Cutting Edge > Develop Program-Wide Abilities > Complex Systems > Teaching Activities > Watershed Management

Watershed Management

Bruce Herbert
,
Geology & Geophysics, Texas A&M
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This activity was selected for the On the Cutting Edge Reviewed Teaching Collection

This activity has received positive reviews in a peer review process involving five review categories. The five categories included in the process are

  • Scientific Accuracy
  • Alignment of Learning Goals, Activities, and Assessments
  • Pedagogic Effectiveness
  • Robustness (usability and dependability of all components)
  • Completeness of the ActivitySheet web page

For more information about the peer review process itself, please see http://serc.carleton.edu/NAGTWorkshops/review.html.


This page first made public: Apr 24, 2010

Summary

In this project, I ask students to use analogous reasoning to support the development of an accurate and rich conceptual model about a specific environmental issue using evidence collected from two watershed studies that were part of the USGS NAWQA program.

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Context

Audience

Upper-division majors course in environmental geology

Skills and concepts that students must have mastered

Skills: analogous reasoning, conceptual model development, interpretation of environmental data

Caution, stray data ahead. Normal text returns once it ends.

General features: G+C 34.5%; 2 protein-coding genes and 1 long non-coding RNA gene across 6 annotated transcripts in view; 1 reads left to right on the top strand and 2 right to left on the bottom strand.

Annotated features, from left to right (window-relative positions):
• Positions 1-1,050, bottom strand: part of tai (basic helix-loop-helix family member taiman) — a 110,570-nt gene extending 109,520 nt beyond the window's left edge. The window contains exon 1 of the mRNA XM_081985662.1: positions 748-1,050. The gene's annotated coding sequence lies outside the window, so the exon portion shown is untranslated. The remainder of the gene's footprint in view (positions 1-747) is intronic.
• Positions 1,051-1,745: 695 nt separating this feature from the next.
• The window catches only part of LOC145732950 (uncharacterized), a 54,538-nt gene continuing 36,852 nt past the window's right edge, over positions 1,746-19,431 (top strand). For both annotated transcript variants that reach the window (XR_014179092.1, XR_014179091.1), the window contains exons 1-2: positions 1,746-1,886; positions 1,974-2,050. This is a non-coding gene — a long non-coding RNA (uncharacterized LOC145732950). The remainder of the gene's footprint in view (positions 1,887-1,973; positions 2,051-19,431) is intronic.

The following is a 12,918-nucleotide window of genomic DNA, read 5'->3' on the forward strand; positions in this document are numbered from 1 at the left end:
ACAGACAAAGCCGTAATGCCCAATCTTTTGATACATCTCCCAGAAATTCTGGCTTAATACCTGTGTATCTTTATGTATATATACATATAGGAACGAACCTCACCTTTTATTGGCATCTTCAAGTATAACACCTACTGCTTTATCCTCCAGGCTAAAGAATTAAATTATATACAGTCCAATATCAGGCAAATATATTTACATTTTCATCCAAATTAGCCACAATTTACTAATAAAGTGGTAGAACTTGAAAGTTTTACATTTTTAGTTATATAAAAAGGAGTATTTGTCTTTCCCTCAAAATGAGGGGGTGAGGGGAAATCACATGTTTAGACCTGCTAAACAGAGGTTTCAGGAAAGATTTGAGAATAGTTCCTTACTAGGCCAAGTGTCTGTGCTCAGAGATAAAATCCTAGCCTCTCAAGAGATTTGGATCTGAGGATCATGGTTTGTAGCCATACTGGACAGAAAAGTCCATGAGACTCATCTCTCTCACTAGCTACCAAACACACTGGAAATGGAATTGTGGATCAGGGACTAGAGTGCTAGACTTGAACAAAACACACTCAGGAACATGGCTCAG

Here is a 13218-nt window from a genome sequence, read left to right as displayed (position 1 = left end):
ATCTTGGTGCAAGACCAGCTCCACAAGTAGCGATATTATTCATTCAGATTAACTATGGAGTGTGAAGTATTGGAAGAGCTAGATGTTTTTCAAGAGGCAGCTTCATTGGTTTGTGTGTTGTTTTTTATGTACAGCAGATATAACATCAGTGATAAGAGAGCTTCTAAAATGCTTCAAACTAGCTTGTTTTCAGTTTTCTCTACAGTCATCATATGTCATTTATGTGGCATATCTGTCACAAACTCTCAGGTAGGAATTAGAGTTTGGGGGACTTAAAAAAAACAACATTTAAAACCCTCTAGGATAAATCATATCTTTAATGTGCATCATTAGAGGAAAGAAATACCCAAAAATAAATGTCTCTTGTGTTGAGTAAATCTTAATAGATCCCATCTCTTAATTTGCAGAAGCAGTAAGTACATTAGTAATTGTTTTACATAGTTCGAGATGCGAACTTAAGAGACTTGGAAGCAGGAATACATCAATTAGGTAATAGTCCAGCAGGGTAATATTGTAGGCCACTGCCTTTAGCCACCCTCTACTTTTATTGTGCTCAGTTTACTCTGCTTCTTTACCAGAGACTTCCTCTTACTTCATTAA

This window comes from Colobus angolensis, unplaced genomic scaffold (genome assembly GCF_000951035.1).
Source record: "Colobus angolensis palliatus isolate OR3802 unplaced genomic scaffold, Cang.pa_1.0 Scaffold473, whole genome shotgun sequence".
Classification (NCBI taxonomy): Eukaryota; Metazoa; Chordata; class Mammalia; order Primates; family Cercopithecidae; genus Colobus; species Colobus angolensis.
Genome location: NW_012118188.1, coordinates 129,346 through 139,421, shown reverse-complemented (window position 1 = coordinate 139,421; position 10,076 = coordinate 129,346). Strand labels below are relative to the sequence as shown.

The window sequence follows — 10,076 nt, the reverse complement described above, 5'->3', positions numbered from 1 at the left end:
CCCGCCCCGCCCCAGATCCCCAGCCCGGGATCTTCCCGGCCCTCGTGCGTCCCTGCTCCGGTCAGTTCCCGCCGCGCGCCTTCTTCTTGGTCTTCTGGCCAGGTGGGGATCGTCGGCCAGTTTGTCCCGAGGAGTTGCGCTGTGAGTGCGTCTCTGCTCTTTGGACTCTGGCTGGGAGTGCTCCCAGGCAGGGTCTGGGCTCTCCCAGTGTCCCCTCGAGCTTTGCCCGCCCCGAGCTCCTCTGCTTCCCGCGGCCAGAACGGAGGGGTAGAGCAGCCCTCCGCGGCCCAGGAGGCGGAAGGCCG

How the activity is situated in the course

Culminating project

Goals

Content/concepts goals for this activity

Knowledge: water quality, fate and transport, watershed management, ecological restoration, risk assessment

Higher order thinking skills goals for this activity

In this project, I ask students to use analogous reasoning to support the development of an accurate and rich conceptual model about a specific environmental issue using evidence collected from two watershed studies that were part of the NAWQA program.

Analogical reasoning is a method of processing information that compares the similarities between new and understood concepts, and then uses those similarities to gain understanding of the new concept. The use of analogical reasoning can be divided into four steps:
  1. Generating the analogy: A well understood case is compared to a less familiar or target case,
  2. Understanding the analogous case: An understanding of the relationships between attributes in the familiar case is sought,
  3. Determine validity of analogy: Similarities and relationships between the familiar case and the target case are evaluated, and
  4. Apply findings: Attributes from the familiar case are transferred to the target case

Other skills goals for this activity

Data analysis, representation and interpretation

Description of the activity/assignment

See attached document

Determining whether students have met the goals

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More information about assessment tools and techniques.

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Other Materials

Supporting references/URLs

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